Ottawa grapples with ‘Rolling Thunder’ protest

OTTAWA — Canada’s capital struggled on Saturday with echoes of the so-called “Freedom Convoy” as hundreds of flag-bearing protesters gathered in downtown Ottawa under the banner of the “Rolling Thunder” motorcycle rally.

Despite organizers’ claims that the rally was an event designed solely to honor veterans, the demonstration evoked many of the same beliefs behind the truck drivers’ protest that brought the capital’s downtown area to a standstill for three weeks last winter.

“There is something wrong with our country… It has something to do with fear of everyone, of everything,” organizer and veteran Neil Sheard told a cheering crowd outside the National War Memorial.

“So for people who are afraid, take a good look at yourself. Look around you. Not everyone is afraid.”

Those involved in planning and promoting the demonstration have said the aim of the event – which started Friday and is expected to end on Sunday – was to “dedicate” the monument after police erected fences to protect it from unruly protesters in the early days of the truck driver convoy.

Hundreds flocked to the memorial on Saturday as organizers, veterans and supporters gave speeches and laid a wreath on the Tomb of the Unknown Soldier. The crowd, which was largely peaceful, then moved two blocks up Elgin Street to observe a motorcycle convoy driving several times around a predetermined route in the downtown area.

While police barred vehicles involved in the demonstration from several streets near Parliament Hill and the memorial, taunted officers gathered, blared air horns and chanted over the shared belief that various levels of government, spurred on by the COVID-19 pandemic, also made great efforts to affect Canadians.

“This is not about our health and safety. This is about control,” said Chris Sky, a prominent figure in the anti-vaccination and anti-masking community. “There is no science. Science is an illusion.”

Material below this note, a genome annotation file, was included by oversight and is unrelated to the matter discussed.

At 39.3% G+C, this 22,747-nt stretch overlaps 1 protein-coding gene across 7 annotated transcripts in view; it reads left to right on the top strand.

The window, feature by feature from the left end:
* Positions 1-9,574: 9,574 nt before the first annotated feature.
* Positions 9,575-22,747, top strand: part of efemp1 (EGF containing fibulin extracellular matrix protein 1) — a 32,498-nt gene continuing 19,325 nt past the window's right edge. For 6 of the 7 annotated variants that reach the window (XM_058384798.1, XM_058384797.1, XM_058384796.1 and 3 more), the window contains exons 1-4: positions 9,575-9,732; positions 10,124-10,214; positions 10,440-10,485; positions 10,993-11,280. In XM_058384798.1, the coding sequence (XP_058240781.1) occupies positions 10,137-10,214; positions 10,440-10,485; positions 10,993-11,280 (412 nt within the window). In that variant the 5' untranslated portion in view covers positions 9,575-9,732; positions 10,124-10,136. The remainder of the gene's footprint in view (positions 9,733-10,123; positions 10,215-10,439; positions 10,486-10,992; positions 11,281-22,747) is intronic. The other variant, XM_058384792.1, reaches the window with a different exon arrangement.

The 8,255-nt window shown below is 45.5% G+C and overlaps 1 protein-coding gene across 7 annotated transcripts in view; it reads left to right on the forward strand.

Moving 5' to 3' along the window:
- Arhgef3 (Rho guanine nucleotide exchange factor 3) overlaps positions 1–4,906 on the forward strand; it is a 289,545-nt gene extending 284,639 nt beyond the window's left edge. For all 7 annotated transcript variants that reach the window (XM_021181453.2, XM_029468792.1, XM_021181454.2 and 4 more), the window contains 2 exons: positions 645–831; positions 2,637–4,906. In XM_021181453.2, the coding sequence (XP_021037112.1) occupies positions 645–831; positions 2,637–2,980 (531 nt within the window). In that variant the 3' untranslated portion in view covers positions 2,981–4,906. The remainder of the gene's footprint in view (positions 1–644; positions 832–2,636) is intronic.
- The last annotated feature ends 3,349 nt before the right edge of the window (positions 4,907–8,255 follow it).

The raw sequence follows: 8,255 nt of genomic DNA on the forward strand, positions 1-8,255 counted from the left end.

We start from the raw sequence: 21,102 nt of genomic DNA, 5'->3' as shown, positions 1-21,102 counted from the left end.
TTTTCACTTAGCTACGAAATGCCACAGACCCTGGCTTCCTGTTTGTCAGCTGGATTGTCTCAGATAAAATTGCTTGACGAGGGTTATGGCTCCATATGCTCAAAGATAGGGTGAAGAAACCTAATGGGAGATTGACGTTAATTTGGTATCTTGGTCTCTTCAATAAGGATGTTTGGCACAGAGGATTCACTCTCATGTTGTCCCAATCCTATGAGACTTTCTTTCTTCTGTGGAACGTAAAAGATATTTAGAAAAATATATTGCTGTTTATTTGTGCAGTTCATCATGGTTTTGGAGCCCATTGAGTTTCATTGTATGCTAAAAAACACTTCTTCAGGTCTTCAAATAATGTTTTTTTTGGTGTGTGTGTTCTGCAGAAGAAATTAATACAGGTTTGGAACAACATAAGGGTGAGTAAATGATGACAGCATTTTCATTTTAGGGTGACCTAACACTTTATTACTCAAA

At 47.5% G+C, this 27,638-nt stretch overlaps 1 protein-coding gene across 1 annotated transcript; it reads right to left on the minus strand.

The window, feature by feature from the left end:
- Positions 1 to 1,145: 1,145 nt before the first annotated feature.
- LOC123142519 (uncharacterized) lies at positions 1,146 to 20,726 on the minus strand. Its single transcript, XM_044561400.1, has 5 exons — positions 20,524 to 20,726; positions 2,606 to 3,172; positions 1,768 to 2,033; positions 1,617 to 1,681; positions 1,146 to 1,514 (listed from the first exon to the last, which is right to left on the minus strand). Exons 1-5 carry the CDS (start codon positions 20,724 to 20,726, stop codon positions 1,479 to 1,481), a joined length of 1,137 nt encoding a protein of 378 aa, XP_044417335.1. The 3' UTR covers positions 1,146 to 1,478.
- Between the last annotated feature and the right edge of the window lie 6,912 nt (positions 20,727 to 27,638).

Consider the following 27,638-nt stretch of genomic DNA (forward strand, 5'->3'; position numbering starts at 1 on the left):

Sky, whose real name is Christopher Sacccoccia, addressed supporters on Parliament Hill on Saturday afternoon during a meeting of Freedom Fighters Canada, a group associated with the truck convoy. Sky has previously been accused of making death threats and assaulting a peace officer, and has been linked to spreading conspiracy theories as well as, according to the Canadian Anti-Hate Network, racist beliefs and anti-Semitic views online.

His involvement in this weekend’s protest was noted by concerned Ottawa residents that the “Rolling Thunder” rally has less to do with respecting veterans and more to do with promoting the rhetoric that dominated the February occupation.

“We haven’t seen anything about advocating for more support for veterans, such as mental health, or support for veterans’ benefits,” said former reservist Adam Templer, who took part in a small counter-protest on the hill.

“I think a lot of residents here knew that this weekend wasn’t going to be about veterans. It was really a front.”

Jake Dompierre, who took part in both Saturday’s rally and the convoy protest, said “Rolling Thunder” is simply a “continuation of the freedom of thought, of freedom of association, of freedom of being.” The Canada Post employee said he was suspended from delivering mail unpaid for having received only one shot of a COVID-19 vaccine.

But one difference from the previous convoy is how the police have taken quicker and more forceful action in dealing with protesters, said Sam Hersh, a member of local groups Horizon Ottawa and Community Solidarity Ottawa.

Ottawa Police, with the help of RCMP, Ontario Provincial Police and other city officials, towed and arrested nearly 40 vehicles 10 people for different fees. Those charges include assaulting police and, in one case, an incident of dangerous driving committed by someone on bail that prohibits them from entering Ottawa over charges filed during the February events. Police say “several convoys” have gathered outside the city but chose not to enter due to police operations.

“But I think this just really shows that the only reason they reacted that way was because of public criticism from the last time this happened,” Hersh said. “It shows that they really had the power to do all of this.”


Raisa Patel is an Ottawa-based reporter who covers federal politics for the Star. Follow her on Twitter: @R_SPatel


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